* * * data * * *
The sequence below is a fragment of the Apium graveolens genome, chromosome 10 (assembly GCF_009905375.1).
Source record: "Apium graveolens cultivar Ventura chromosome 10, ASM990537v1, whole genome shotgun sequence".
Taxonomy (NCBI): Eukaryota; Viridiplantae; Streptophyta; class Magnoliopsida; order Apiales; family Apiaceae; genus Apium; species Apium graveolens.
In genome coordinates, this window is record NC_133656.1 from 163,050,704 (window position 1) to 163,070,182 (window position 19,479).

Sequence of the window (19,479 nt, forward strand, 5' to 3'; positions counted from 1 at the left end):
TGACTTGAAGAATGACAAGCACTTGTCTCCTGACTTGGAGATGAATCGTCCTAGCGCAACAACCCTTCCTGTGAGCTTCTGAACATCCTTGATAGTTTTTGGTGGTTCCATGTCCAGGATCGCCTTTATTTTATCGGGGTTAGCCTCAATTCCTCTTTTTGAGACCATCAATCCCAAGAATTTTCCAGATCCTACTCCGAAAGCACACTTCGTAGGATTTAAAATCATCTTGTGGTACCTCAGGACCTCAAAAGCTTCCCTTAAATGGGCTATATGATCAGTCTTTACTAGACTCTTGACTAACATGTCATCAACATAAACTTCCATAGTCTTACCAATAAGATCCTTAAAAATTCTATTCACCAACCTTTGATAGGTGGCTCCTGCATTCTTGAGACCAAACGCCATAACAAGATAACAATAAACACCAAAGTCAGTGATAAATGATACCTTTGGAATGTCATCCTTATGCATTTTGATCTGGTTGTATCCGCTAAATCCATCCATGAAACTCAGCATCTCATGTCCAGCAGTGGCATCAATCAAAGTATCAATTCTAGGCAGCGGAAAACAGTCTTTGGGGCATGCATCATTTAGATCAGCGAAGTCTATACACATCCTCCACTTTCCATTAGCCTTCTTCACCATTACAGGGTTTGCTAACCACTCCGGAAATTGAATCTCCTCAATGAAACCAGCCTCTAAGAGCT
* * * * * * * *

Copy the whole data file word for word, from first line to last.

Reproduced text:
The sequence below is a fragment of the Apium graveolens genome, chromosome 10 (assembly GCF_009905375.1).
Source record: "Apium graveolens cultivar Ventura chromosome 10, ASM990537v1, whole genome shotgun sequence".
Taxonomy (NCBI): Eukaryota; Viridiplantae; Streptophyta; class Magnoliopsida; order Apiales; family Apiaceae; genus Apium; species Apium graveolens.
In genome coordinates, this window is record NC_133656.1 from 163,050,704 (window position 1) to 163,070,182 (window position 19,479).

Sequence of the window (19,479 nt, forward strand, 5' to 3'; positions counted from 1 at the left end):
TGACTTGAAGAATGACAAGCACTTGTCTCCTGACTTGGAGATGAATCGTCCTAGCGCAACAACCCTTCCTGTGAGCTTCTGAACATCCTTGATAGTTTTTGGTGGTTCCATGTCCAGGATCGCCTTTATTTTATCGGGGTTAGCCTCAATTCCTCTTTTTGAGACCATCAATCCCAAGAATTTTCCAGATCCTACTCCGAAAGCACACTTCGTAGGATTTAAAATCATCTTGTGGTACCTCAGGACCTCAAAAGCTTCCCTTAAATGGGCTATATGATCAGTCTTTACTAGACTCTTGACTAACATGTCATCAACATAAACTTCCATAGTCTTACCAATAAGATCCTTAAAAATTCTATTCACCAACCTTTGATAGGTGGCTCCTGCATTCTTGAGACCAAACGCCATAACAAGATAACAATAAACACCAAAGTCAGTGATAAATGATACCTTTGGAATGTCATCCTTATGCATTTTGATCTGGTTGTATCCGCTAAATCCATCCATGAAACTCAGCATCTCATGTCCAGCAGTGGCATCAATCAAAGTATCAATTCTAGGCAGCGGAAAACAGTCTTTGGGGCATGCATCATTTAGATCAGCGAAGTCTATACACATCCTCCACTTTCCATTAGCCTTCTTCACCATTACAGGGTTTGCTAACCACTCCGGAAATTGAATCTCCTCAATGAAACCAGCCTCTAAGAGCT